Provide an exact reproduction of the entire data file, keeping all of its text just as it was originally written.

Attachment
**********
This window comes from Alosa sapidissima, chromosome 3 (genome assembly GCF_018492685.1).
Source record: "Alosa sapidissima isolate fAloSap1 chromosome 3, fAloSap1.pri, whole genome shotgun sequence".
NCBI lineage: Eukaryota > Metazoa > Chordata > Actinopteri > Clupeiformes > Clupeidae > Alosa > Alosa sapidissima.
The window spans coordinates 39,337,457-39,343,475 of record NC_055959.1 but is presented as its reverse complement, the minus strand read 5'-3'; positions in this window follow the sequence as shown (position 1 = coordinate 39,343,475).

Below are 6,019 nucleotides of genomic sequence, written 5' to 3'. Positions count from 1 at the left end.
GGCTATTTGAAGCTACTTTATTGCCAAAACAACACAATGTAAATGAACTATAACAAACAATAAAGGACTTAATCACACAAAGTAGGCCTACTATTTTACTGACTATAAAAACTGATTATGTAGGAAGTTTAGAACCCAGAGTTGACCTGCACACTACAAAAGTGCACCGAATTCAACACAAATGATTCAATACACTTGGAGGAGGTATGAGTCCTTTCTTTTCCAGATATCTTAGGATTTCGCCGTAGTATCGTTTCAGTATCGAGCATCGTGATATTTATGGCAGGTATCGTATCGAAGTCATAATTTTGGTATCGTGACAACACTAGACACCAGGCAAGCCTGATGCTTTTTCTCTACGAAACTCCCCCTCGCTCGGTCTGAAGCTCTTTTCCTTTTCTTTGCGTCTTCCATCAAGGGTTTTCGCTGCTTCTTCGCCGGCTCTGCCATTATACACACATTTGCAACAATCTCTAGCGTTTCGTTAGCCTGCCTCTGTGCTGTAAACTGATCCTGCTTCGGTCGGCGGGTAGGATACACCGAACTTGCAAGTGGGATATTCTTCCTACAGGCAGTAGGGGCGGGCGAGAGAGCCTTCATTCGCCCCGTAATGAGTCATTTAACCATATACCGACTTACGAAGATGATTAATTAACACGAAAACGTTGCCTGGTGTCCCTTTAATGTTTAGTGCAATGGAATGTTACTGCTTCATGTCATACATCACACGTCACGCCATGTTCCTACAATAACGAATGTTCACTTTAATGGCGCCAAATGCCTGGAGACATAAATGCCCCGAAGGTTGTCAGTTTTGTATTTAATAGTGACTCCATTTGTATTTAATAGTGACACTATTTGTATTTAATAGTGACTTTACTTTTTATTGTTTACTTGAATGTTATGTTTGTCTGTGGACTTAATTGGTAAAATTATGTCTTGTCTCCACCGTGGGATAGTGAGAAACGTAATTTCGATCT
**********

This window comes from Alosa sapidissima, chromosome 3 (genome assembly GCF_018492685.1).
Source record: "Alosa sapidissima isolate fAloSap1 chromosome 3, fAloSap1.pri, whole genome shotgun sequence".
NCBI lineage: Eukaryota > Metazoa > Chordata > Actinopteri > Clupeiformes > Clupeidae > Alosa > Alosa sapidissima.
The window spans coordinates 39,337,457-39,343,475 of record NC_055959.1 but is presented as its reverse complement, the minus strand read 5'-3'; positions in this window follow the sequence as shown (position 1 = coordinate 39,343,475).

Below are 6,019 nucleotides of genomic sequence, written 5' to 3'. Positions count from 1 at the left end.
GGCTATTTGAAGCTACTTTATTGCCAAAACAACACAATGTAAATGAACTATAACAAACAATAAAGGACTTAATCACACAAAGTAGGCCTACTATTTTACTGACTATAAAAACTGATTATGTAGGAAGTTTAGAACCCAGAGTTGACCTGCACACTACAAAAGTGCACCGAATTCAACACAAATGATTCAATACACTTGGAGGAGGTATGAGTCCTTTCTTTTCCAGATATCTTAGGATTTCGCCGTAGTATCGTTTCAGTATCGAGCATCGTGATATTTATGGCAGGTATCGTATCGAAGTCATAATTTTGGTATCGTGACAACACTAGACACCAGGCAAGCCTGATGCTTTTTCTCTACGAAACTCCCCCTCGCTCGGTCTGAAGCTCTTTTCCTTTTCTTTGCGTCTTCCATCAAGGGTTTTCGCTGCTTCTTCGCCGGCTCTGCCATTATACACACATTTGCAACAATCTCTAGCGTTTCGTTAGCCTGCCTCTGTGCTGTAAACTGATCCTGCTTCGGTCGGCGGGTAGGATACACCGAACTTGCAAGTGGGATATTCTTCCTACAGGCAGTAGGGGCGGGCGAGAGAGCCTTCATTCGCCCCGTAATGAGTCATTTAACCATATACCGACTTACGAAGATGATTAATTAACACGAAAACGTTGCCTGGTGTCCCTTTAATGTTTAGTGCAATGGAATGTTACTGCTTCATGTCATACATCACACGTCACGCCATGTTCCTACAATAACGAATGTTCACTTTAATGGCGCCAAATGCCTGGAGACATAAATGCCCCGAAGGTTGTCAGTTTTGTATTTAATAGTGACTCCATTTGTATTTAATAGTGACACTATTTGTATTTAATAGTGACTTTACTTTTTATTGTTTACTTGAATGTTATGTTTGTCTGTGGACTTAATTGGTAAAATTATGTCTTGTCTCCACCGTGGGATAGTGAGAAACGTAATTTCGATCT